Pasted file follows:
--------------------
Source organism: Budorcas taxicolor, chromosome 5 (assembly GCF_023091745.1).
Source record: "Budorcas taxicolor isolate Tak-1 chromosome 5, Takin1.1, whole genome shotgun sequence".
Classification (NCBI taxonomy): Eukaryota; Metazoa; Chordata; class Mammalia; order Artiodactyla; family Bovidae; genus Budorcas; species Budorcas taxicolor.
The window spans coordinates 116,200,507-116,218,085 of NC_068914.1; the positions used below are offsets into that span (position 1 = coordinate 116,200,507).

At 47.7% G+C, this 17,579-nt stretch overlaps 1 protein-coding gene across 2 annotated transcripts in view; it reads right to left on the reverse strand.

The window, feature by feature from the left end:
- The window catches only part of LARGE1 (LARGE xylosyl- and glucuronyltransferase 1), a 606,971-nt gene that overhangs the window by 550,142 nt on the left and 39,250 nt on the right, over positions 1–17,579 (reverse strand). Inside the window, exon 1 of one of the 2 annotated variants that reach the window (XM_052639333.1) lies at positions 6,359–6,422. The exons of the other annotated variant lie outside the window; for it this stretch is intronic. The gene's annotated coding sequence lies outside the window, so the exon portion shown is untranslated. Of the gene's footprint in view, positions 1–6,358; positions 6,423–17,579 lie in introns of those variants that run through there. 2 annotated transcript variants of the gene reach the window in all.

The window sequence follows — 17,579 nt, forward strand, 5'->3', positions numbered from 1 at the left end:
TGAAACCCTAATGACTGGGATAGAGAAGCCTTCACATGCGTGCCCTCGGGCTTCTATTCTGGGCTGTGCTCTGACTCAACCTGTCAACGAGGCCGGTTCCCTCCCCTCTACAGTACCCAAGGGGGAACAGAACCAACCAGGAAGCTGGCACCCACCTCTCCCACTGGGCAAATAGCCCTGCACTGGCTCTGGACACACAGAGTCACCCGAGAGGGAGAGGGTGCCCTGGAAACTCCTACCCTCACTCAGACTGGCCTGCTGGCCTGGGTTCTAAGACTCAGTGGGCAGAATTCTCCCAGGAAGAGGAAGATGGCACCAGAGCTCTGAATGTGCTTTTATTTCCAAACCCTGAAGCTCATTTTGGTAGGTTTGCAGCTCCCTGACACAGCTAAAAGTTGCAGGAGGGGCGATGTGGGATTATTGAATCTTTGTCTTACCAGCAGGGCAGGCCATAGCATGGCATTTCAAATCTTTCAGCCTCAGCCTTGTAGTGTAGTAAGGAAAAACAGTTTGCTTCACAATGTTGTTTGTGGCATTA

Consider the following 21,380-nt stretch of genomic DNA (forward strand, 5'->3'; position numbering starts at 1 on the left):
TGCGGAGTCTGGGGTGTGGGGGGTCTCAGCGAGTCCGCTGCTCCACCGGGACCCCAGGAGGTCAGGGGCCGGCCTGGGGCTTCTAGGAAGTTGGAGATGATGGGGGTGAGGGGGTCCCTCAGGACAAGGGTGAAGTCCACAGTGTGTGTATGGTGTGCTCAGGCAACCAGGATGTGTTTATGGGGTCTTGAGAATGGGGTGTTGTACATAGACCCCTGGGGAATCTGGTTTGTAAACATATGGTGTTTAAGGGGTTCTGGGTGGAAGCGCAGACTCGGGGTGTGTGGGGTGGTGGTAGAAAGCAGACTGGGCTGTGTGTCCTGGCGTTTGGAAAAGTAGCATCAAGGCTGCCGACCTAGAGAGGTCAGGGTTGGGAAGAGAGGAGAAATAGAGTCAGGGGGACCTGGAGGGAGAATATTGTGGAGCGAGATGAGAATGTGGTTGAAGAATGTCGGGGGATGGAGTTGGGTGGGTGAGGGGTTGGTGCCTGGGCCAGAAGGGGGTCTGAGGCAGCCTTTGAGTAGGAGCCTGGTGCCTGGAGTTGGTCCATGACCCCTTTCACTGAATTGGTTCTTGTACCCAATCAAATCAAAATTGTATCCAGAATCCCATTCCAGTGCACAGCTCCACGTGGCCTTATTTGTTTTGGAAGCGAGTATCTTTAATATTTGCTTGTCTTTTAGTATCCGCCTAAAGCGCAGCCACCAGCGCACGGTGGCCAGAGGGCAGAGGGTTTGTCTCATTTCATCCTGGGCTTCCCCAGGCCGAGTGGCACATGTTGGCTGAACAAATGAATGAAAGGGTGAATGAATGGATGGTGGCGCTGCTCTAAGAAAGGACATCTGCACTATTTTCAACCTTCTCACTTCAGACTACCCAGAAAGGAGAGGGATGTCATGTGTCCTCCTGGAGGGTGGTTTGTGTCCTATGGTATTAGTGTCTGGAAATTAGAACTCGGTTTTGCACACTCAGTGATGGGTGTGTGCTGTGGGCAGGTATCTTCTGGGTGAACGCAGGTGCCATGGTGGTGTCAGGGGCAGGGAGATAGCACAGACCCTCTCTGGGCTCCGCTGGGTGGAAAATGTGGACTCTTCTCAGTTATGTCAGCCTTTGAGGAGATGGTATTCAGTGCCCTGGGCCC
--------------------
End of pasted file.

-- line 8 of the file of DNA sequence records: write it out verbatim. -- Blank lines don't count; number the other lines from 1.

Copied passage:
The window sequence follows — 17,579 nt, forward strand, 5'->3', positions numbered from 1 at the left end: